Friday, April 11, 2014

Grameen Shakti for Renewable Energies

Dipal Barua of Bangladesh had won the 2009 Abu Dhabi government’s Zayed Future Energy Prize in recognition of his work of bringing renewable energy technologies to rural people. The prize included US$1.5 million, which Barua has used to start the Bright Green Energy Foundation. He is intent on making his country one of the world first “solar nations”. He wants to train 100 000 women entrepreneurs to set up their own renewable energy businesses by 2015; and Bangladesh can become a role model for the 1.6 billion energy-starved people all over the world [1].
He has devoted most of his life to finding sustainable, market-based solutions to the social and economic problems of rural people, and came to realize that lack of access to efficient energy sources was one of the major obstacles to their development. “More than 70 percent of my country’s rural population has to depend on primitive energy sources. This limits people’s economic opportunities and damages their health.” He said.

From Grameen Bank to Grameen Shakti

Barua was one of the founding members of the Grameen Bank, the Nobel price-winning micro-finance and community development bank launched in his home village of Jobra in 1976.
In 1996, Barua founded Grameen Shakti (GS), a non-profit organization with a mission to promote, develop and supply renewable energy. As managing director, Barua turned GS into one of the world’s largest and fastest growing renewable energy companies. But attempts to market affordable solar homes initially faced numerous obstacles.
In a country where some 40 percent of the population live on less than US$1.25 a day, the cost of even the most basic solar home system – 15 000 Bangladeshi Taka (US$212)  – was beyond the reach of most rural households; even though for the cost of the kerosene people were buying to light their homes, they could buy a solar home system that would last for 20 years or more, with better, cleaner lighting thrown in along with numerous other uses of the electricity generated.
GS received a big boost in 2002 when low-interest loans from the World Bank and the Global Environment Fund enabled the organization to begin scaling up its provision of micro-finance agreements.  The most popular option was a down-payment of 15 percent and monthly repayments of the remainder over three years.
By the end of 2009, more than 300 000 solar home systems had been installed, bringing electricity to more than 2 million people.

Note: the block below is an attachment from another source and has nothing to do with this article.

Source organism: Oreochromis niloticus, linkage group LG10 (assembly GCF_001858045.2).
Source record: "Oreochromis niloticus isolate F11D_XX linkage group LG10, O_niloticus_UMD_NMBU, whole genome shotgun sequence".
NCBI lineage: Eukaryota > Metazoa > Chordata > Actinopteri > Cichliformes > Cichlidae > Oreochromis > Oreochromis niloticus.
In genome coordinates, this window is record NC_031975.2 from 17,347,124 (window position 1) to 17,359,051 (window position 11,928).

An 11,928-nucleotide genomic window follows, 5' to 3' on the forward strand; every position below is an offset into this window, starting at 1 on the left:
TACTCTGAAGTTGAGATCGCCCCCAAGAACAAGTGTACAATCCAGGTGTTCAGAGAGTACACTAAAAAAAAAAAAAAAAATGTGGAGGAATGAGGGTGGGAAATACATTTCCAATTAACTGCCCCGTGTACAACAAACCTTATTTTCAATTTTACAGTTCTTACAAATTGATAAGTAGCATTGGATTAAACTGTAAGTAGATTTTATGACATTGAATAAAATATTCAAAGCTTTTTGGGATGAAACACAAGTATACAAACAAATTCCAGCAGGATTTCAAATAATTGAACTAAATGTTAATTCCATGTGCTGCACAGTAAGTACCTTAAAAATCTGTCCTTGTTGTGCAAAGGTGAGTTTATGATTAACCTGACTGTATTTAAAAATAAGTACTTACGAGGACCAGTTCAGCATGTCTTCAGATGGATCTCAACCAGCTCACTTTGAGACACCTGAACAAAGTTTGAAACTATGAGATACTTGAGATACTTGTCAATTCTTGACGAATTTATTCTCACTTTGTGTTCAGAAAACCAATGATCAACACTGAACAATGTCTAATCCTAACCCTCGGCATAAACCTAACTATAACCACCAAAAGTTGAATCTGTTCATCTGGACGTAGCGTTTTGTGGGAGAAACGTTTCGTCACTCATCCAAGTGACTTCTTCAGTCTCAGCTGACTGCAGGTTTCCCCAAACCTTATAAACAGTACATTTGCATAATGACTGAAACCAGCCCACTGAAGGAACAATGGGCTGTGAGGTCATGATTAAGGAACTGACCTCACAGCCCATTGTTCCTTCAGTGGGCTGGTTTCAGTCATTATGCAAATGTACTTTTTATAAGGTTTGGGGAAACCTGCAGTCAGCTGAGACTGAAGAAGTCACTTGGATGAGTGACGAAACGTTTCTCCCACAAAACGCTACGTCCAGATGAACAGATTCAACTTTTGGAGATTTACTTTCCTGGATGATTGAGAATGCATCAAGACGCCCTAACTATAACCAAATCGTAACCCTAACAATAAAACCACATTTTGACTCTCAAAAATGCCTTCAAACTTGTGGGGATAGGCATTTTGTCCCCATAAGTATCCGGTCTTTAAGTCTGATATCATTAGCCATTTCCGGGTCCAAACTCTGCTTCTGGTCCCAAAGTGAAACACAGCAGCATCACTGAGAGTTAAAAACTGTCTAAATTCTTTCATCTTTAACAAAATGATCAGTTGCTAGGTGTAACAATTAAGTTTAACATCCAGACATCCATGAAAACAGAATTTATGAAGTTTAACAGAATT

Women the key to success

The key to GS’ success was the deliberate involvement of women in both the take-up of renewable energy, and the installation and servicing of the energy systems.
“Women are the main victims of the energy crisis. They are the ones who suffer most from indoor air pollution, drudgery, and a lack of time because of the onerous task of wood-gathering and cooking.” Barua said. He believes that women should be transformed from passive victim into active forces of good to bring changes in their lives and the communities in which they live.
At more than 40 technology centres based in rural areas, and managed mostly by female engineers, women undergo an initial 15 day course to learn how to assemble charge controllers and mobile phone chargers, and to install and maintain solar home systems. With further training, they are able to repair the systems. Thousands of women technician have come through the programme, and they have been instrumental in the rapid take-up of the solar power systems. For Barua, the success of the women technicians programme is one of his most satisfying achievements.
The women now earn around US$150 a month. “These young women from this most conservative of societies can leave home and operate independently as technicians – this as unimaginable only a few years ago.”

Grameen Shakti for renewable energies

GS was established as a not-for-profit company in 1996 with a mission to empower the rural people with access to green energy and income. The Chairman from the beginning was Professor Muhammed Yunus, and the Managing Director, Dipal Barua [2].
Some 60 percent of the Bangladesh population have no access to grid electricity and rely on kerosene for lighting, while 97 percent of the population depend on biomass for cooking.
The work of GS is mainly focussed on solar energy, biogas, organic fertiliser, and improved cooking stove (ICS) [3]. Apart from selling and providing microcredit for installing solar systems, biogas plants and ICSs, GS also organises technical training, maintenance, after sales service and introduces these products at the mass level.
More than 315 000 units of solar energy system have been installed in remote rural areas of Bangladesh by December 2009, with a combined power generation capacity of 63 MW. Some 13 000 solar energy systems are installed per month. People are saving money that they have had to spend on traditional fuels, and at the same time cutting greenhouse emissions.
GS has been operating biogas plants in different areas of Bangladesh since 2005 [3]. Approximately 8 000 biogas plants have been installed by December 2009, and high quality organic fertiliser is being produced from the slurry of biogas plants.
The ICSs are 50 to 60 percent more efficient than the traditional stoves they replace; and over 45 000 have been constructed so far.